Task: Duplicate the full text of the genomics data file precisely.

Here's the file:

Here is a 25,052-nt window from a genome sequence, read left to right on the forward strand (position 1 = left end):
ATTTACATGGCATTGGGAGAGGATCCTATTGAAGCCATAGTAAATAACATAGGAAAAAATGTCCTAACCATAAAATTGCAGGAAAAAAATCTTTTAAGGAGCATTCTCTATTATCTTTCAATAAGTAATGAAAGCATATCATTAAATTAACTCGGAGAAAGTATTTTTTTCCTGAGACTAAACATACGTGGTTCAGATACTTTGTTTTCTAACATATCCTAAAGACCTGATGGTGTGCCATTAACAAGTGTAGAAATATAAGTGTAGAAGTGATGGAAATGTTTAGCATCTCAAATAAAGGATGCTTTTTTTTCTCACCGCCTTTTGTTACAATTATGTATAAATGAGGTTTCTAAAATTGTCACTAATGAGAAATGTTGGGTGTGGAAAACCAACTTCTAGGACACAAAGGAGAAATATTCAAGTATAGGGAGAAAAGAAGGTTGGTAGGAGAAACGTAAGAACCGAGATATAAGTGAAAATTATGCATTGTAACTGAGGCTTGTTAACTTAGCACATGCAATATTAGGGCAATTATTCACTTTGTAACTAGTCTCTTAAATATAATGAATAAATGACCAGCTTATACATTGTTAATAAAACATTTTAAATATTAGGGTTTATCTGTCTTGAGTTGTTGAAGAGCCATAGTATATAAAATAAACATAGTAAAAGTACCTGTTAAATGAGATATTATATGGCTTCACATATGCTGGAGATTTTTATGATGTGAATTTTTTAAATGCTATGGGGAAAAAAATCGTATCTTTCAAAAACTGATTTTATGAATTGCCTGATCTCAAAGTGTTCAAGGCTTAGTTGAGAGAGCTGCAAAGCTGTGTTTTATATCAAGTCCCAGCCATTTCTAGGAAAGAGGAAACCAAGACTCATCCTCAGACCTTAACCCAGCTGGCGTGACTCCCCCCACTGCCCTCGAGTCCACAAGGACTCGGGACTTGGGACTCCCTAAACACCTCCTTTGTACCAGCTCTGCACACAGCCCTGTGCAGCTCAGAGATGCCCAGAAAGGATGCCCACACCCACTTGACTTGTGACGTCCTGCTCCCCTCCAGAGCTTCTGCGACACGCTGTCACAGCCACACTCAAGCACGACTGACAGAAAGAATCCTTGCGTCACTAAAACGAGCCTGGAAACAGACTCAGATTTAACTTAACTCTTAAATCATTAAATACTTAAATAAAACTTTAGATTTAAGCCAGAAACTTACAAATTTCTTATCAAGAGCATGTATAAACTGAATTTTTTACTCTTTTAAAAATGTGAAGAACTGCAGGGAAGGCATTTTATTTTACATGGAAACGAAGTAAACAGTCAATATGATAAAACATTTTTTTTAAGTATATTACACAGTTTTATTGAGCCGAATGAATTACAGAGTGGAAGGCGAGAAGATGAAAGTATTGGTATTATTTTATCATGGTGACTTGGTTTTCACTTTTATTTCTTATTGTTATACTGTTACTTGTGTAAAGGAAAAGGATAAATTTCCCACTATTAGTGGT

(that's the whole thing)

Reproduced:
Here is a 25,052-nt window from a genome sequence, read left to right on the forward strand (position 1 = left end):
ATTTACATGGCATTGGGAGAGGATCCTATTGAAGCCATAGTAAATAACATAGGAAAAAATGTCCTAACCATAAAATTGCAGGAAAAAAATCTTTTAAGGAGCATTCTCTATTATCTTTCAATAAGTAATGAAAGCATATCATTAAATTAACTCGGAGAAAGTATTTTTTTCCTGAGACTAAACATACGTGGTTCAGATACTTTGTTTTCTAACATATCCTAAAGACCTGATGGTGTGCCATTAACAAGTGTAGAAATATAAGTGTAGAAGTGATGGAAATGTTTAGCATCTCAAATAAAGGATGCTTTTTTTTCTCACCGCCTTTTGTTACAATTATGTATAAATGAGGTTTCTAAAATTGTCACTAATGAGAAATGTTGGGTGTGGAAAACCAACTTCTAGGACACAAAGGAGAAATATTCAAGTATAGGGAGAAAAGAAGGTTGGTAGGAGAAACGTAAGAACCGAGATATAAGTGAAAATTATGCATTGTAACTGAGGCTTGTTAACTTAGCACATGCAATATTAGGGCAATTATTCACTTTGTAACTAGTCTCTTAAATATAATGAATAAATGACCAGCTTATACATTGTTAATAAAACATTTTAAATATTAGGGTTTATCTGTCTTGAGTTGTTGAAGAGCCATAGTATATAAAATAAACATAGTAAAAGTACCTGTTAAATGAGATATTATATGGCTTCACATATGCTGGAGATTTTTATGATGTGAATTTTTTAAATGCTATGGGGAAAAAAATCGTATCTTTCAAAAACTGATTTTATGAATTGCCTGATCTCAAAGTGTTCAAGGCTTAGTTGAGAGAGCTGCAAAGCTGTGTTTTATATCAAGTCCCAGCCATTTCTAGGAAAGAGGAAACCAAGACTCATCCTCAGACCTTAACCCAGCTGGCGTGACTCCCCCCACTGCCCTCGAGTCCACAAGGACTCGGGACTTGGGACTCCCTAAACACCTCCTTTGTACCAGCTCTGCACACAGCCCTGTGCAGCTCAGAGATGCCCAGAAAGGATGCCCACACCCACTTGACTTGTGACGTCCTGCTCCCCTCCAGAGCTTCTGCGACACGCTGTCACAGCCACACTCAAGCACGACTGACAGAAAGAATCCTTGCGTCACTAAAACGAGCCTGGAAACAGACTCAGATTTAACTTAACTCTTAAATCATTAAATACTTAAATAAAACTTTAGATTTAAGCCAGAAACTTACAAATTTCTTATCAAGAGCATGTATAAACTGAATTTTTTACTCTTTTAAAAATGTGAAGAACTGCAGGGAAGGCATTTTATTTTACATGGAAACGAAGTAAACAGTCAATATGATAAAACATTTTTTTTAAGTATATTACACAGTTTTATTGAGCCGAATGAATTACAGAGTGGAAGGCGAGAAGATGAAAGTATTGGTATTATTTTATCATGGTGACTTGGTTTTCACTTTTATTTCTTATTGTTATACTGTTACTTGTGTAAAGGAAAAGGATAAATTTCCCACTATTAGTGGT